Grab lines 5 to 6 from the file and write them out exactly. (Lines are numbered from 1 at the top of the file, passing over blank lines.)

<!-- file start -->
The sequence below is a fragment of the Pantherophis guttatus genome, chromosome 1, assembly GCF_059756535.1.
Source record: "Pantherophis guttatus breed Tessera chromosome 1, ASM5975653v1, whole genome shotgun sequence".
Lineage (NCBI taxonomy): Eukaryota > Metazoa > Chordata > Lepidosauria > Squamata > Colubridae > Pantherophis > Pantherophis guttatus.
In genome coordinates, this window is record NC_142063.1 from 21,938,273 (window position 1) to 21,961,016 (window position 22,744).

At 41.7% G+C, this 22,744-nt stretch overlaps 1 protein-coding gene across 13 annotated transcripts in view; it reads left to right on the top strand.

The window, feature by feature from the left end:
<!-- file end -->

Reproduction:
At 41.7% G+C, this 22,744-nt stretch overlaps 1 protein-coding gene across 13 annotated transcripts in view; it reads left to right on the top strand.

The window, feature by feature from the left end: